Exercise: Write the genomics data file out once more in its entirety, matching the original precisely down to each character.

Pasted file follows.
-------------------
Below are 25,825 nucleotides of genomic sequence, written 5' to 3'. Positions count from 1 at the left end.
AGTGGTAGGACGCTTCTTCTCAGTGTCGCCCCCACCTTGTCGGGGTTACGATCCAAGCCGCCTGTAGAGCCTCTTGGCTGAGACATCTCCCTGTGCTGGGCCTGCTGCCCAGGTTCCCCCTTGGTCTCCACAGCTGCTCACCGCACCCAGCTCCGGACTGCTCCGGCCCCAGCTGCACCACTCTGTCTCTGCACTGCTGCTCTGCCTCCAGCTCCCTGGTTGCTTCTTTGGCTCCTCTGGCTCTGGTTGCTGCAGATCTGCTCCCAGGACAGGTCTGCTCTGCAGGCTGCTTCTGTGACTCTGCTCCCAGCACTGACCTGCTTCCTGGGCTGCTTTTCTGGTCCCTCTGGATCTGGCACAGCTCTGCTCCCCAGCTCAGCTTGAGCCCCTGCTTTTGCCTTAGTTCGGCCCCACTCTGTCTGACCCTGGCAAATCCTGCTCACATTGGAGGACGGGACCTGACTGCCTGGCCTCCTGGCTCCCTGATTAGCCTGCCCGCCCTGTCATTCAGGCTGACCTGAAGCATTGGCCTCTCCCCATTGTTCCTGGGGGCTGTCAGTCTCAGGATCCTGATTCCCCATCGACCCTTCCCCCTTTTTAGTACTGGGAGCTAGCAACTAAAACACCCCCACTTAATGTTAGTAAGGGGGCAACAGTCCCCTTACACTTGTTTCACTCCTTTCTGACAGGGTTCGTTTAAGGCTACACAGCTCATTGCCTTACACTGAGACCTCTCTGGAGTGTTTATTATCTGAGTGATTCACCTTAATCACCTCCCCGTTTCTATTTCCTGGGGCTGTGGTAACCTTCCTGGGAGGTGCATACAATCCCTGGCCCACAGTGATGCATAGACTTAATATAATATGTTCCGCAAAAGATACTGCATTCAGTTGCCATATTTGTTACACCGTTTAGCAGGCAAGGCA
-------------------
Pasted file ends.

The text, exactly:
Below are 25,825 nucleotides of genomic sequence, written 5' to 3'. Positions count from 1 at the left end.
AGTGGTAGGACGCTTCTTCTCAGTGTCGCCCCCACCTTGTCGGGGTTACGATCCAAGCCGCCTGTAGAGCCTCTTGGCTGAGACATCTCCCTGTGCTGGGCCTGCTGCCCAGGTTCCCCCTTGGTCTCCACAGCTGCTCACCGCACCCAGCTCCGGACTGCTCCGGCCCCAGCTGCACCACTCTGTCTCTGCACTGCTGCTCTGCCTCCAGCTCCCTGGTTGCTTCTTTGGCTCCTCTGGCTCTGGTTGCTGCAGATCTGCTCCCAGGACAGGTCTGCTCTGCAGGCTGCTTCTGTGACTCTGCTCCCAGCACTGACCTGCTTCCTGGGCTGCTTTTCTGGTCCCTCTGGATCTGGCACAGCTCTGCTCCCCAGCTCAGCTTGAGCCCCTGCTTTTGCCTTAGTTCGGCCCCACTCTGTCTGACCCTGGCAAATCCTGCTCACATTGGAGGACGGGACCTGACTGCCTGGCCTCCTGGCTCCCTGATTAGCCTGCCCGCCCTGTCATTCAGGCTGACCTGAAGCATTGGCCTCTCCCCATTGTTCCTGGGGGCTGTCAGTCTCAGGATCCTGATTCCCCATCGACCCTTCCCCCTTTTTAGTACTGGGAGCTAGCAACTAAAACACCCCCACTTAATGTTAGTAAGGGGGCAACAGTCCCCTTACACTTGTTTCACTCCTTTCTGACAGGGTTCGTTTAAGGCTACACAGCTCATTGCCTTACACTGAGACCTCTCTGGAGTGTTTATTATCTGAGTGATTCACCTTAATCACCTCCCCGTTTCTATTTCCTGGGGCTGTGGTAACCTTCCTGGGAGGTGCATACAATCCCTGGCCCACAGTGATGCATAGACTTAATATAATATGTTCCGCAAAAGATACTGCATTCAGTTGCCATATTTGTTACACCGTTTAGCAGGCAAGGCA